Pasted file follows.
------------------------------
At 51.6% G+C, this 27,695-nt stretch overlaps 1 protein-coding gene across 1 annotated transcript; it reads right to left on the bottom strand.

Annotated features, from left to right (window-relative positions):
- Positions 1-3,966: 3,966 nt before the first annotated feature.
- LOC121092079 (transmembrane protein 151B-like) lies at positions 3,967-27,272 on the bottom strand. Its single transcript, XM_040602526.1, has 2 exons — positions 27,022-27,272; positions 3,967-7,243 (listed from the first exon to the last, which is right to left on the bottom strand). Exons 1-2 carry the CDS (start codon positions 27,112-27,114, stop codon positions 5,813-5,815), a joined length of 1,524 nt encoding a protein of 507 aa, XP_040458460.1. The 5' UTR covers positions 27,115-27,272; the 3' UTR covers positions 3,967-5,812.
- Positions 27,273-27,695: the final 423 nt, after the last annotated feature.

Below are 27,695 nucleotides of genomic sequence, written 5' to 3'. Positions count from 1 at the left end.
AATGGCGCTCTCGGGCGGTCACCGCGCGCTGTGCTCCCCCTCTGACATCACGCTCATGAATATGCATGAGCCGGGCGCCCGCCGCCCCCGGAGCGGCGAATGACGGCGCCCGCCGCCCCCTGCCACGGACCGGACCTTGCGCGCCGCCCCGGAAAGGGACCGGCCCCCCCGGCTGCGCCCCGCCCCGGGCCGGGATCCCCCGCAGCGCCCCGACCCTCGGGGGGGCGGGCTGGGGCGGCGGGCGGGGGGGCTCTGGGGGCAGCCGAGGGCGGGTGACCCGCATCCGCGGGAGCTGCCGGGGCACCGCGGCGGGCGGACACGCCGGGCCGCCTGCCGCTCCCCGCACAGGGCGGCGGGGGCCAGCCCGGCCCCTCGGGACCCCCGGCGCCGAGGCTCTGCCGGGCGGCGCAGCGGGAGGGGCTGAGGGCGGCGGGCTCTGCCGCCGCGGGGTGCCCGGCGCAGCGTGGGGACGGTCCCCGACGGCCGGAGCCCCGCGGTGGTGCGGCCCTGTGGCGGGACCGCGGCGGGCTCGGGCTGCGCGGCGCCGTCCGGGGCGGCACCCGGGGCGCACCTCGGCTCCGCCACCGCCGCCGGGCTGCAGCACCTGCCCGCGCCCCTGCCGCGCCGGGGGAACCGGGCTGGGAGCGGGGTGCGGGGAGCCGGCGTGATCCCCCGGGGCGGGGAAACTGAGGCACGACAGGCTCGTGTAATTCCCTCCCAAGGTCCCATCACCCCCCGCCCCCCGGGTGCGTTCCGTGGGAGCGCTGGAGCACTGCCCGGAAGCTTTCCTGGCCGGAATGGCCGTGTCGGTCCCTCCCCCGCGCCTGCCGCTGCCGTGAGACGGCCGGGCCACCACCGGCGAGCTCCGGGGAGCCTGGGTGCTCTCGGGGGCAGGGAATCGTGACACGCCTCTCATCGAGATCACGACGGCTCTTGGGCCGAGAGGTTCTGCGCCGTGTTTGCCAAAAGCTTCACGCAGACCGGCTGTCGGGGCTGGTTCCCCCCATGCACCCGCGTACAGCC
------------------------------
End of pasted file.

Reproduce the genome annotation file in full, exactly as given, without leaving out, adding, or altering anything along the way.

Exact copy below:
At 51.6% G+C, this 27,695-nt stretch overlaps 1 protein-coding gene across 1 annotated transcript; it reads right to left on the bottom strand.

Annotated features, from left to right (window-relative positions):
- Positions 1-3,966: 3,966 nt before the first annotated feature.
- LOC121092079 (transmembrane protein 151B-like) lies at positions 3,967-27,272 on the bottom strand. Its single transcript, XM_040602526.1, has 2 exons — positions 27,022-27,272; positions 3,967-7,243 (listed from the first exon to the last, which is right to left on the bottom strand). Exons 1-2 carry the CDS (start codon positions 27,112-27,114, stop codon positions 5,813-5,815), a joined length of 1,524 nt encoding a protein of 507 aa, XP_040458460.1. The 5' UTR covers positions 27,115-27,272; the 3' UTR covers positions 3,967-5,812.
- Positions 27,273-27,695: the final 423 nt, after the last annotated feature.

Below are 27,695 nucleotides of genomic sequence, written 5' to 3'. Positions count from 1 at the left end.
AATGGCGCTCTCGGGCGGTCACCGCGCGCTGTGCTCCCCCTCTGACATCACGCTCATGAATATGCATGAGCCGGGCGCCCGCCGCCCCCGGAGCGGCGAATGACGGCGCCCGCCGCCCCCTGCCACGGACCGGACCTTGCGCGCCGCCCCGGAAAGGGACCGGCCCCCCCGGCTGCGCCCCGCCCCGGGCCGGGATCCCCCGCAGCGCCCCGACCCTCGGGGGGGCGGGCTGGGGCGGCGGGCGGGGGGGCTCTGGGGGCAGCCGAGGGCGGGTGACCCGCATCCGCGGGAGCTGCCGGGGCACCGCGGCGGGCGGACACGCCGGGCCGCCTGCCGCTCCCCGCACAGGGCGGCGGGGGCCAGCCCGGCCCCTCGGGACCCCCGGCGCCGAGGCTCTGCCGGGCGGCGCAGCGGGAGGGGCTGAGGGCGGCGGGCTCTGCCGCCGCGGGGTGCCCGGCGCAGCGTGGGGACGGTCCCCGACGGCCGGAGCCCCGCGGTGGTGCGGCCCTGTGGCGGGACCGCGGCGGGCTCGGGCTGCGCGGCGCCGTCCGGGGCGGCACCCGGGGCGCACCTCGGCTCCGCCACCGCCGCCGGGCTGCAGCACCTGCCCGCGCCCCTGCCGCGCCGGGGGAACCGGGCTGGGAGCGGGGTGCGGGGAGCCGGCGTGATCCCCCGGGGCGGGGAAACTGAGGCACGACAGGCTCGTGTAATTCCCTCCCAAGGTCCCATCACCCCCCGCCCCCCGGGTGCGTTCCGTGGGAGCGCTGGAGCACTGCCCGGAAGCTTTCCTGGCCGGAATGGCCGTGTCGGTCCCTCCCCCGCGCCTGCCGCTGCCGTGAGACGGCCGGGCCACCACCGGCGAGCTCCGGGGAGCCTGGGTGCTCTCGGGGGCAGGGAATCGTGACACGCCTCTCATCGAGATCACGACGGCTCTTGGGCCGAGAGGTTCTGCGCCGTGTTTGCCAAAAGCTTCACGCAGACCGGCTGTCGGGGCTGGTTCCCCCCATGCACCCGCGTACAGCC